Kristina Schmidt, Wolfhard Kohte
October 18, 2016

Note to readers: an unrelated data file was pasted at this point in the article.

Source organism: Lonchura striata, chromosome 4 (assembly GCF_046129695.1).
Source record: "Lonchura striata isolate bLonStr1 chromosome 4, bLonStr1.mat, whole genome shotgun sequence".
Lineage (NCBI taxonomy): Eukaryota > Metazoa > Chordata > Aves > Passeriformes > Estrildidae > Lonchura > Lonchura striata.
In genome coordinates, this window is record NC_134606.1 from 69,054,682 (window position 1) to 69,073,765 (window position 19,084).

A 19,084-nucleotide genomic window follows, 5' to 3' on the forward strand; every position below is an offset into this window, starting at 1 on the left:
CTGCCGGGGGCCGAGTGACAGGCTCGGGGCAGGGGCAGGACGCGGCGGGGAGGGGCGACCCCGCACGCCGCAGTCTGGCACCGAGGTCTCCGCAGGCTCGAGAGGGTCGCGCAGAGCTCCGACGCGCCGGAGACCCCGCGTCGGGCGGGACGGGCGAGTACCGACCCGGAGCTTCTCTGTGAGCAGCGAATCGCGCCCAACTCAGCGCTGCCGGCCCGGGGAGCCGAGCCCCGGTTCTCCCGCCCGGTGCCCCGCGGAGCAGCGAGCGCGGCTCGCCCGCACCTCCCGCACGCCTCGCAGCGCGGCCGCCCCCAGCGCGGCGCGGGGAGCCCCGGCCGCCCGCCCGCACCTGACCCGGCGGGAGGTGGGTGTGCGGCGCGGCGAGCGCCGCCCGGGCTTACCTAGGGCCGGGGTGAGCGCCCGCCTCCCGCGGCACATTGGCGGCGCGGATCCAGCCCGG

The in-house Grievance Committees (Konfliktkommissionen) which existed in the works of the German Democratic Republic formed an important part of the labour constitution of this country. Their area of responsibility was firstly, to give guidance on and settle problems concerning work and employment and secondly, to mete out punishment for misdemeanours and offences committed outwith as well as within the factory premises. In 1990, it appeared desirable to maintain a system of non-judicial internal preliminary proceedings. Nevertheless, the statutory Arbitration Boards for Employment Disputes (Schiedsstellen für Arbeitsrecht) as the supposed successors of the Grievance Committees met with only little approval and are no longer in existence today. Thus there is a significant clash between the favourable prognosis for the newly created Arbitration Boards combined with an existing demand for an out of court mechanism for the resolution of employment conflicts and the rapid factual failure of this same mechanism. It is argued that this clash can be ascribed to the double function of the former Grievance Committees: They were bodies representing the interests of the working people on the one hand and at the same time instruments of education and self-discipline on the other hand. On the basis of the empirical findings we shall attempt to corroborate the thesis of the twofold function of the Grievance Committees and to provide a perspective on the future use of the experiences made with regard to the Grievance Committees.